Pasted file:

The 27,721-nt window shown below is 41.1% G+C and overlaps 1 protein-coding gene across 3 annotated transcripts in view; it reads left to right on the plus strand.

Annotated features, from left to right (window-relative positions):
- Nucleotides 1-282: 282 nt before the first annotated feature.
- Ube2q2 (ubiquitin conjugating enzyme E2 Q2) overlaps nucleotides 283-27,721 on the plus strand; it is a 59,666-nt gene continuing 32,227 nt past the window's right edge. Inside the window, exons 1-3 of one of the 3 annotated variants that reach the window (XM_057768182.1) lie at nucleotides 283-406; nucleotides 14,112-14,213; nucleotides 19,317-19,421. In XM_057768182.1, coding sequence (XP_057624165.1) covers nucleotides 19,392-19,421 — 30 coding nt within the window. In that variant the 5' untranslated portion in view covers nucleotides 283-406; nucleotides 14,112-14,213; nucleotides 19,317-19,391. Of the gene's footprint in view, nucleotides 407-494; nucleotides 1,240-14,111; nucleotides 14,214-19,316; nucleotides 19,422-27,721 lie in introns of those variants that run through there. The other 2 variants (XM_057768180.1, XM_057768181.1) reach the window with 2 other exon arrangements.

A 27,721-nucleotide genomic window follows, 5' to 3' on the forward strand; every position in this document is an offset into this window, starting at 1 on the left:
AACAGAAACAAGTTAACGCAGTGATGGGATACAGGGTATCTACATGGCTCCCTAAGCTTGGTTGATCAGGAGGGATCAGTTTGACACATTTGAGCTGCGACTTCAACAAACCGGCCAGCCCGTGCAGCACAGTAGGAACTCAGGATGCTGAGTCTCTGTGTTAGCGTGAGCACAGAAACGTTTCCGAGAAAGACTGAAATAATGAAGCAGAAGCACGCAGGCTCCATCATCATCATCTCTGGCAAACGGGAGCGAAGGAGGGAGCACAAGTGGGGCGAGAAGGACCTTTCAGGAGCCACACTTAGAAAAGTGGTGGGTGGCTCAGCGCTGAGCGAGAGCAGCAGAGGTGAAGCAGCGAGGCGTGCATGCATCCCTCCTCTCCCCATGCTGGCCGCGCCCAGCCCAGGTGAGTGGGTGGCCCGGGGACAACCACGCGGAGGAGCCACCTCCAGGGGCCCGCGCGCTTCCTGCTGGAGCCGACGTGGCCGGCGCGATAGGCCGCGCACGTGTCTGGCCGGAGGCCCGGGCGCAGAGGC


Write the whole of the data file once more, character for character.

The 27,721-nt window shown below is 41.1% G+C and overlaps 1 protein-coding gene across 3 annotated transcripts in view; it reads left to right on the plus strand.

Annotated features, from left to right (window-relative positions):
- Nucleotides 1-282: 282 nt before the first annotated feature.
- Ube2q2 (ubiquitin conjugating enzyme E2 Q2) overlaps nucleotides 283-27,721 on the plus strand; it is a 59,666-nt gene continuing 32,227 nt past the window's right edge. Inside the window, exons 1-3 of one of the 3 annotated variants that reach the window (XM_057768182.1) lie at nucleotides 283-406; nucleotides 14,112-14,213; nucleotides 19,317-19,421. In XM_057768182.1, coding sequence (XP_057624165.1) covers nucleotides 19,392-19,421 — 30 coding nt within the window. In that variant the 5' untranslated portion in view covers nucleotides 283-406; nucleotides 14,112-14,213; nucleotides 19,317-19,391. Of the gene's footprint in view, nucleotides 407-494; nucleotides 1,240-14,111; nucleotides 14,214-19,316; nucleotides 19,422-27,721 lie in introns of those variants that run through there. The other 2 variants (XM_057768180.1, XM_057768181.1) reach the window with 2 other exon arrangements.

A 27,721-nucleotide genomic window follows, 5' to 3' on the forward strand; every position in this document is an offset into this window, starting at 1 on the left:
AACAGAAACAAGTTAACGCAGTGATGGGATACAGGGTATCTACATGGCTCCCTAAGCTTGGTTGATCAGGAGGGATCAGTTTGACACATTTGAGCTGCGACTTCAACAAACCGGCCAGCCCGTGCAGCACAGTAGGAACTCAGGATGCTGAGTCTCTGTGTTAGCGTGAGCACAGAAACGTTTCCGAGAAAGACTGAAATAATGAAGCAGAAGCACGCAGGCTCCATCATCATCATCTCTGGCAAACGGGAGCGAAGGAGGGAGCACAAGTGGGGCGAGAAGGACCTTTCAGGAGCCACACTTAGAAAAGTGGTGGGTGGCTCAGCGCTGAGCGAGAGCAGCAGAGGTGAAGCAGCGAGGCGTGCATGCATCCCTCCTCTCCCCATGCTGGCCGCGCCCAGCCCAGGTGAGTGGGTGGCCCGGGGACAACCACGCGGAGGAGCCACCTCCAGGGGCCCGCGCGCTTCCTGCTGGAGCCGACGTGGCCGGCGCGATAGGCCGCGCACGTGTCTGGCCGGAGGCCCGGGCGCAGAGGC